Local Farms Turn Loss Into Gain
By Tina Martin
July 22, 2016
A local Metrowest staple is making the best of a not so good situation. Volante Farms in Needham had to shut down its popular farm stand because of a construction problem. But they are turning a business loss into a community gain.
“It’s just caution tape to keep people from going into the building while we are airing it out.”
Terri Volante Boardman walked me around the grounds of her family run business—and showed me yellow caution tape where crowds of people eat during the summer. But that’s not happening now; a compound used in a remodeling project sent fumes into the farm stand and café so they had to close the building. Boardman says it’s a sudden halt stop to a normally busy and prosperous season:
“We were assured by everybody– by the Needham health department, by the hygienists– two of who we’ve been working with– and the manufacturer of the chemical that they were non-toxic fumes and it wasn’t a health hazard whatsoever, just incredibly smelly.”
While the smell airs out Volante Farms created a temporary farm stand in green house, but she says, “the crops keep growing in the field. We can’t really slow those down, so we had an abundance of fruits and vegetables that we didn’t have a place for in that interim.”
So pretty much every day, they’ve loaded up hundreds of pounds of corn, peppers, tomatoes and squash for charitable organizations like Lovin’ Spoonfuls. Ashley Stanley, founder of Lovin’ Spoonfuls food rescue, is grateful to take what can be eaten.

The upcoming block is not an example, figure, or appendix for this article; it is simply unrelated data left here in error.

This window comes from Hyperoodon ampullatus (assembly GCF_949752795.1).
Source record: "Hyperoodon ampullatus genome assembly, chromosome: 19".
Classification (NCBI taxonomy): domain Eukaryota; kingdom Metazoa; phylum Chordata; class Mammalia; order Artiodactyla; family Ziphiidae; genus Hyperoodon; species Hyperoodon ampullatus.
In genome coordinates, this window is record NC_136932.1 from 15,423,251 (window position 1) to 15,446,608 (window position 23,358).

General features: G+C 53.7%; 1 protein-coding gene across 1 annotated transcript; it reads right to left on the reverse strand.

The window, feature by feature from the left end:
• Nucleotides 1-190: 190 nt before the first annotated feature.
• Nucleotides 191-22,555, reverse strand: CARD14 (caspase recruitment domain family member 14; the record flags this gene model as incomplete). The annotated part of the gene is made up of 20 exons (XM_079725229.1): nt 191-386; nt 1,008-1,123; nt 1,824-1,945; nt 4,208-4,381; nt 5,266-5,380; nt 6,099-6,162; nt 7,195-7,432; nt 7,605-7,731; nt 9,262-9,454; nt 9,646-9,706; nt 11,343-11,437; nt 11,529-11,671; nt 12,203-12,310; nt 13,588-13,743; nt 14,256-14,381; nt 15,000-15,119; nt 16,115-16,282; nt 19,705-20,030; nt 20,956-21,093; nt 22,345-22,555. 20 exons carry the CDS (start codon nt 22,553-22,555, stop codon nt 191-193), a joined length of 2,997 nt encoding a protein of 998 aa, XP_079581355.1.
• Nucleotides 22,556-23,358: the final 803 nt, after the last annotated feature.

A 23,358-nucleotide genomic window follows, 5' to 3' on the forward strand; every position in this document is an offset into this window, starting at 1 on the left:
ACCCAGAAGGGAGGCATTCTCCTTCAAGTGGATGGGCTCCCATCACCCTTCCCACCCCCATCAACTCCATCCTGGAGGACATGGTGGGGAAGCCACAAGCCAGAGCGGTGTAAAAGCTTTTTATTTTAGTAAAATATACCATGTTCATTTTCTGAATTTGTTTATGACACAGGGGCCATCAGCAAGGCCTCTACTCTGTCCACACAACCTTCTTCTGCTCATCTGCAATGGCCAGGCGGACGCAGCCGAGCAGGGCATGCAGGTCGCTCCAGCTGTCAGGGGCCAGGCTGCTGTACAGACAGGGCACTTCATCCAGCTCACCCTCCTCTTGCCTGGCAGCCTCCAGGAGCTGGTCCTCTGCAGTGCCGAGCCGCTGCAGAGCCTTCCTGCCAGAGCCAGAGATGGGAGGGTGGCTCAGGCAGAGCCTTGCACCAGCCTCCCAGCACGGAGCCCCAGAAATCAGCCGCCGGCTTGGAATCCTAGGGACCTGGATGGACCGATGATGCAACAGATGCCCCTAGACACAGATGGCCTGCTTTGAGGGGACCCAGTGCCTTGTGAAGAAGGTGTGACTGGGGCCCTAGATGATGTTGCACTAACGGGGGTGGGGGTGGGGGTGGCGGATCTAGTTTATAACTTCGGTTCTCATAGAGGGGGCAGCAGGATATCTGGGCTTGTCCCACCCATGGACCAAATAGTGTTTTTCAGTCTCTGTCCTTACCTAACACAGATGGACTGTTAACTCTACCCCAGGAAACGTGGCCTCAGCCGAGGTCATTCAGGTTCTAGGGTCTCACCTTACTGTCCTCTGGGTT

“It think its such a great example of when for whatever reason the consumer chain gets interrupted, we see it when a grocery store loses power anything like that,” says Stanley. “If more folks did what Volante Farms is doing and reached out to their community, they reach out to us and say ‘hey, we have this food were unable to sell it through our retail chain right now, how else can we get it to the community?’ That’s where we come in and were able to get it.”
In the past two days Lovin’ Spoonfuls has picked up 700 pounds of food from Volante Farms. They serve 15,000 people a week with food they’ve picked up from companies in and around Greater Boston.
Although it’s a financial hit, Terri Volante Boardman is glad the food is going to good use.
“A lot of it ended up going to local food banks and food pantries and local food rescue programs.”
And that’s better than it going to waste. Volante Farms has a temporary food stand for customers but she hopes to be back to full operation soon.
Read the original story here.